Protected: Punk, Disco, Porn—The Deuce ’77—Part 3
Matthew Tchepikova-Treon / The University of Minnesota
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Alexander Cho calls attention to the Game of Thrones conclusion too many of us overlooked: a vision of queer coalition politics.
Drawing from her own experiences working for ESPN and applying Sara Ahmed’s concept of “complaint as diversity work,” Courtney M. Cox interrogates the lack of diversity in sports media and offers a multi-pronged approach to improving inclusivity in a notoriously white male industry.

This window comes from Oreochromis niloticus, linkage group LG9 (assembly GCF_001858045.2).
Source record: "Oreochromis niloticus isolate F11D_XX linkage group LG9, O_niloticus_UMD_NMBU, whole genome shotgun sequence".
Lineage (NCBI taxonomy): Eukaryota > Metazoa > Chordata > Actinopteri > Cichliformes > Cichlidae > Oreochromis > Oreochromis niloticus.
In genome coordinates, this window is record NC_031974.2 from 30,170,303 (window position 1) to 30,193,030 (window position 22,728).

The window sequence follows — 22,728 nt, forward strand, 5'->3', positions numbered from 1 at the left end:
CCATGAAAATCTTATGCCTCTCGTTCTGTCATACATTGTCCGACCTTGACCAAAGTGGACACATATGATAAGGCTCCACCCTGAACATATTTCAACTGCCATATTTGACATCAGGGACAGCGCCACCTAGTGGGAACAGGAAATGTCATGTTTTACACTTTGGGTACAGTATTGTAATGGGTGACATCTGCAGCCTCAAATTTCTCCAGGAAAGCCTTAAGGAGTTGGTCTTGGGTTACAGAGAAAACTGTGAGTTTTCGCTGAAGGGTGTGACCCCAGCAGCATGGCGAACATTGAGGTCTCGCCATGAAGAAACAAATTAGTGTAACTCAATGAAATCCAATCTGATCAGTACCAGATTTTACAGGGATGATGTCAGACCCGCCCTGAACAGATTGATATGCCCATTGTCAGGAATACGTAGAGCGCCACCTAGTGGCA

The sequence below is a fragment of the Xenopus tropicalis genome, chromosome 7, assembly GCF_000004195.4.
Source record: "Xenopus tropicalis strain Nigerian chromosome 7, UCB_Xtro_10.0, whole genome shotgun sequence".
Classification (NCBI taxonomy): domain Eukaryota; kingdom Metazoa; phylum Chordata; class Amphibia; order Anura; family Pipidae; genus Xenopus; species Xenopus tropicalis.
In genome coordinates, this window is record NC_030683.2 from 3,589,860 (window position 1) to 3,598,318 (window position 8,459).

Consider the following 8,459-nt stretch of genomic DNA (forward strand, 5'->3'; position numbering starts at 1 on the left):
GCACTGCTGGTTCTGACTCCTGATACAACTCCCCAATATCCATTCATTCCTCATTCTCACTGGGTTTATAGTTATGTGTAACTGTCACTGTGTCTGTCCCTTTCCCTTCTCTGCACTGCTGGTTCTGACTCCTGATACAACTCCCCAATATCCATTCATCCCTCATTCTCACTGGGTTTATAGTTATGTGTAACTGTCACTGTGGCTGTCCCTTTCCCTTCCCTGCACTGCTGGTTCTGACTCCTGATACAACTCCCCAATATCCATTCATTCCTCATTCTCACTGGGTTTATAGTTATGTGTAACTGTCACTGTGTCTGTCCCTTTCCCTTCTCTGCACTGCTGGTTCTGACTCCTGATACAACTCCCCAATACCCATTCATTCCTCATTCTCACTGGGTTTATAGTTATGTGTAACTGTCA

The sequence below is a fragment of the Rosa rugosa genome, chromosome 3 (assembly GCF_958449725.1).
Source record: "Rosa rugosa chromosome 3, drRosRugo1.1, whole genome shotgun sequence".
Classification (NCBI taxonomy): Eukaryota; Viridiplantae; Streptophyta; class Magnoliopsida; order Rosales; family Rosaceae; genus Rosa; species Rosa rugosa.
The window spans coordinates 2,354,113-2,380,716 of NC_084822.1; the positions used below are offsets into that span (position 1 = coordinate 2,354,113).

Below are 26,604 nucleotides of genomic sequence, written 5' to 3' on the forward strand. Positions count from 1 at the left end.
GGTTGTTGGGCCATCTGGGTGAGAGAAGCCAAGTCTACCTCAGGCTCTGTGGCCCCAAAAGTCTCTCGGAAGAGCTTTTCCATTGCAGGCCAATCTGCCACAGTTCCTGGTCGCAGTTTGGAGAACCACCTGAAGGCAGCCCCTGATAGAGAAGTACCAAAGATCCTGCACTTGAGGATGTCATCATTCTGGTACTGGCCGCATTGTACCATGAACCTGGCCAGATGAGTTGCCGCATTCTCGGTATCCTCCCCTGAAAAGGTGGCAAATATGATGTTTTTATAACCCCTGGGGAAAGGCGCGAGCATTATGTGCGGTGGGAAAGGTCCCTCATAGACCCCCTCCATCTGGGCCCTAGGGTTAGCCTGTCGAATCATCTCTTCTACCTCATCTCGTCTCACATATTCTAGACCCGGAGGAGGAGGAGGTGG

Jenny Keegan summarizes the way academia and fandom can both be theorized as Lego sets: ready for communities to build up and together.
Peter C. Kunze examines Netflix’s budding interest in Broadway theatre, which continues film and television’s longstanding investment in theatrical entertainment.
Siobhán McHugh discusses how the podcasting boom is triggering exciting new interdisciplinary collaborations that harness the under-appreciated power of audio as a research platform.
Jacinta Yanders questions Netflix’s decision to cancel One Day at a Time amidst their own visible campaigns for inclusivity and representation on-screen.
Josh Stenger considers how fan studies is uniquely positioned to help colleges and universities teach students how to learn.